HTN may be both the harbinger of ICH and its consequence. Although systemic HTN is a plausible contributory cause of ICH, systemic HTN can also be precipitated by cerebral injury such as ischemia, 30 ICH, 31 intracranial HTN, 32 and operative intervention. 10 Previous reports implicating HTN in the development of ICH have shed little light on this issue. Waga et al.  23 have noted that labile HTN and intraoperative changes in BP may contribute to the development of ICH remote from the operative site following neurosurgical procedures, although actual BP readings and temporal relations were not detailed in any of the four reported cases. In a survey of 4,992 intracranial procedures, Kalfas and Little 20 reported that 16% of patients who developed ICH had arterial HTN greater than 160 mmHg preceding ICH. However, a comparison with the BP behavior of patients without ICH was not available, and the temporal relation between HTN and ICH was not further defined.
The odds ratios calculated from our data appear to demonstrate a higher incidence of intraoperative and early postoperative HTN in patients who develop postcraniotomy ICH. The likelihood of a causal relation between systemic HTN and postoperative ICH requires consideration. Epidemiologically, an association is said to be more likely causal if it is strong, appropriately temporal, specific, dose-related, consistent, plausible, and coherent. 33 We demonstrated a substantive but not necessarily strong association between intraoperative or immediate (12 h) postoperative HTN and postoperative ICH. Because most (65%) of the hypertensive episodes 12 h prior to ICH occurred in the first 6 h prior, a reasonable temporal relation could have existed. The observation that the incidence of HTN 4 h before ICH was higher than that during the 4 h interval after ICH might argue against ICH having caused the observed HTN. However, it might also have been the result of aggressive BP control following the diagnosis of ICH. We could not address whether the tendency for ICH was related to the magnitude of HTN, because we evaluated patients only for the presence or absence of HTN, as previously defined. Therefore, a “dose response” was not demonstrated. An important argument against HTN as a cause for ICH in postcraniotomy patients is the lack of specificity of our findings; 38% of ICH patients did not have hypertensive BPs recorded during the 12-h period after surgery, whereas 26% of control patients (table 2) in turn became hypertensive during the same period. Nevertheless, the differences in the incidence of HTN prior to ICH between the study and control groups are substantial and are unlikely due to chance. Furthermore, the study’s double-matched design and exclusion criteria allowed reasonable control over several potentially confounding variables, such as type of intracranial lesion, 20 surgical technique, and patient age. 34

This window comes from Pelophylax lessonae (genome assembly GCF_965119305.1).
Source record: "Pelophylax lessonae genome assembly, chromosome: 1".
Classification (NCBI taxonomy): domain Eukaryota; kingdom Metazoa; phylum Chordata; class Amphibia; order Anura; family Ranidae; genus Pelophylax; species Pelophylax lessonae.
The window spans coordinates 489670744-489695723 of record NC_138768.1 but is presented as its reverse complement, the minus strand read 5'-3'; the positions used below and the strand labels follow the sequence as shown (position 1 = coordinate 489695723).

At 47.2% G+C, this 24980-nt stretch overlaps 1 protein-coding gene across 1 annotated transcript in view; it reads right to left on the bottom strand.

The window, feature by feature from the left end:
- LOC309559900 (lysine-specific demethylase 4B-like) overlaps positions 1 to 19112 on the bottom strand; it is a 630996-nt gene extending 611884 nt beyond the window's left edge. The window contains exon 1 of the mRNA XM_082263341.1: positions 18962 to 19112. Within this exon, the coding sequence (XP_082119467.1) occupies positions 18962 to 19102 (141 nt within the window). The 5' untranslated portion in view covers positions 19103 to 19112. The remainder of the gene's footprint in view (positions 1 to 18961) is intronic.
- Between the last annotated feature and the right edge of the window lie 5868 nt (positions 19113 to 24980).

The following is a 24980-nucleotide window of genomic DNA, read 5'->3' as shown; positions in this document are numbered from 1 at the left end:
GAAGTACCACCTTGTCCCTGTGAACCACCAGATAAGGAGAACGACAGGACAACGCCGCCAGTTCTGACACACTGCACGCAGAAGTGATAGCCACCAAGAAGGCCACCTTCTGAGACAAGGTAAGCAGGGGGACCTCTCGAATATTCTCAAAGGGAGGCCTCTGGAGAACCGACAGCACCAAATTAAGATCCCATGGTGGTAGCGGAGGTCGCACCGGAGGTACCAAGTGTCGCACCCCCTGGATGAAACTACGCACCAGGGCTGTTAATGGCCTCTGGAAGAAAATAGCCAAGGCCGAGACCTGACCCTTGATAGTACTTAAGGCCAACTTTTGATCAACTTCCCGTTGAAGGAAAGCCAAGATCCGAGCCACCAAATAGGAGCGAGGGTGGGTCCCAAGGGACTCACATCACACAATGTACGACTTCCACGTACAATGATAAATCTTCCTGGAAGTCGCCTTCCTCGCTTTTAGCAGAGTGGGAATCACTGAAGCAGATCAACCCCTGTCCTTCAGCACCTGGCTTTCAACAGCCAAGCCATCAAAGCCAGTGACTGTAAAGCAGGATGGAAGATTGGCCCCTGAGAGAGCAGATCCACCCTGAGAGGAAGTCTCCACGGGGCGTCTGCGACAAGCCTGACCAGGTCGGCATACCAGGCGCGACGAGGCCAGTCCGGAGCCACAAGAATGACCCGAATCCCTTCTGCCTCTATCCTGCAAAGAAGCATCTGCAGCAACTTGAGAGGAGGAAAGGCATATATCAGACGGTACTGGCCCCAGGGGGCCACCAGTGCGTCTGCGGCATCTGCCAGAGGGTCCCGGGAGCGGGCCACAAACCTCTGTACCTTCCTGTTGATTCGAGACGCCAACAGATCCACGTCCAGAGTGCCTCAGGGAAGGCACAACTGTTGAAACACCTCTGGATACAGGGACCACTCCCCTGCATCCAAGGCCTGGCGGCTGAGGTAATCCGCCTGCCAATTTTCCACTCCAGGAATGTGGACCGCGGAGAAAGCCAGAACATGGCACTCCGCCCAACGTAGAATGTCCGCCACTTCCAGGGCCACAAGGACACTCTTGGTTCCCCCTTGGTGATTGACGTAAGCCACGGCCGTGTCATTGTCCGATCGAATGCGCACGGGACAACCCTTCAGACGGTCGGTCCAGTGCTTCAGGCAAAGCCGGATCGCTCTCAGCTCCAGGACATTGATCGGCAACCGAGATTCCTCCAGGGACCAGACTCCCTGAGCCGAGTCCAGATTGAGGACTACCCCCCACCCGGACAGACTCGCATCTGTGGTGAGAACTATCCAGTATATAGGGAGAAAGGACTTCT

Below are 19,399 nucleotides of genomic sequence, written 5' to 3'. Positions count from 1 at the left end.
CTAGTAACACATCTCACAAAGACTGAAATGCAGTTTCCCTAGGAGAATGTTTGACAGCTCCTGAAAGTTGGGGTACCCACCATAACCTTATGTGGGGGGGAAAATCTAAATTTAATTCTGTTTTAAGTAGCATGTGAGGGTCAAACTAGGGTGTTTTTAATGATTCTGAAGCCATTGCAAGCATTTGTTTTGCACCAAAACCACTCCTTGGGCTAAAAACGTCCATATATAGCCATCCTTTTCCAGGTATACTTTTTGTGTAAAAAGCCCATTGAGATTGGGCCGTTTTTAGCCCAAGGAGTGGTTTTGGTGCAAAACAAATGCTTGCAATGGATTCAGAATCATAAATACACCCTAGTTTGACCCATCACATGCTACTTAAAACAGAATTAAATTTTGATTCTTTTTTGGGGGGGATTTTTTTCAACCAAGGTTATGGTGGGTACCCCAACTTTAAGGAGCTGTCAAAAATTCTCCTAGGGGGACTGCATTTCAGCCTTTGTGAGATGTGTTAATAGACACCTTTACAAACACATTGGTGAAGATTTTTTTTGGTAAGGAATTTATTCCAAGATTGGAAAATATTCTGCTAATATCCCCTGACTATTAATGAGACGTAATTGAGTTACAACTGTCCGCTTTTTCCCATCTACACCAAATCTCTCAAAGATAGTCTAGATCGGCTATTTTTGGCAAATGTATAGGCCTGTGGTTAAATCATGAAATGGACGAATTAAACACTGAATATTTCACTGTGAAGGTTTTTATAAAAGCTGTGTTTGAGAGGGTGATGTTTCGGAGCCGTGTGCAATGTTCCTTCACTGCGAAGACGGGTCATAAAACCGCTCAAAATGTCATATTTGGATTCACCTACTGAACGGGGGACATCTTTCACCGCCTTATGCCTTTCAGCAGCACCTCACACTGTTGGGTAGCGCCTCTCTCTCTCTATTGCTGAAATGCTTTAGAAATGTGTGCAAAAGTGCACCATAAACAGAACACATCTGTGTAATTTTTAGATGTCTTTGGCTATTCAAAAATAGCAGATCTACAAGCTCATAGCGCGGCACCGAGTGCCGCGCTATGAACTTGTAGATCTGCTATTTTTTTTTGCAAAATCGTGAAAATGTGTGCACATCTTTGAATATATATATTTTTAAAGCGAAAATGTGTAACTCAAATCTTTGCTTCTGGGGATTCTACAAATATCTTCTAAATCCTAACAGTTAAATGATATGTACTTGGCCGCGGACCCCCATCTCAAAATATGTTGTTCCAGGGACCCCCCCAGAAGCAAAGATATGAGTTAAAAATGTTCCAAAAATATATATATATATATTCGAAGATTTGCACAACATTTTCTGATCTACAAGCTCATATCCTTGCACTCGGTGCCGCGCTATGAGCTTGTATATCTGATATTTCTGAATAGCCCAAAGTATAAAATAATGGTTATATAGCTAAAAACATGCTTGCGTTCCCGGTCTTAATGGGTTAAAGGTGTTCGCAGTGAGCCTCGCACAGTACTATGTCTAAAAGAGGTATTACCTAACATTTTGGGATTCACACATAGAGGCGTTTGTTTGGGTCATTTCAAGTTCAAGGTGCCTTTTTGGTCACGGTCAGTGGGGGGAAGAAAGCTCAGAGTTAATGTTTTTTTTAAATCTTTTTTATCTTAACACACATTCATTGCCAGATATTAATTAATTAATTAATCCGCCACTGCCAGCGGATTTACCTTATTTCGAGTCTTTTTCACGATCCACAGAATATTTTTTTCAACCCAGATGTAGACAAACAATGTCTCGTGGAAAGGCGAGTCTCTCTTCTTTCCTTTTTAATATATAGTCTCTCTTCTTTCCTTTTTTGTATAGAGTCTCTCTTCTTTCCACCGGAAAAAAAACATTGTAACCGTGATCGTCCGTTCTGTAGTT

Our observations cannot establish HTN as a causative factor. However, perioperative HTN may represent a marker of patients at risk for ICH, possibly as an epiphenomenon of an as yet undiscovered primary process. ICH is likely the result of many predisposing conditions (e.g.,  surgical hemostasis, venous pressure, coagulation status, genetic predisposition, hemodynamic state), only one of which may be systemic HTN. Of particular interest is our observation of a very strong association (estimated OR = 24) with ICH when BP remained lower than 160/90 mmHg intraoperatively but became hypertensive postoperatively compared with those with HTN in neither period. One plausible explanation for this might be that patients with this combination were not adequately “tested” (by allowing BP to rise) for bleeding intraoperatively, leaving them with vessels that were sealed less than optimally and later bled when BP was higher.
Other confounding factors could also account for the observed association between ICH and HTN. First, and most important, ICH patients were tracheally intubated more frequently than controls, although several of the associations remained significant even after accounting for intubation as a covariable. Tracheal intubation is associated with frequent coughing and straining, which may increase cerebral venous pressure and predispose to ICH. Pharmacologic antihypertensive therapy may have resulted in cerebral vasodilation, cerebral edema, shearing of vessels, or rebleeding of previously constricted vessels. However, vasodilator therapy was not associated with ICH in any of the time intervals reported. Although different pathogenic mechanisms may be responsible for intracerebral compared with subdural or epidural bleeding, our observations in the subgroup of intracerebral bleeds (n = 47) are the same as those in the entire data set.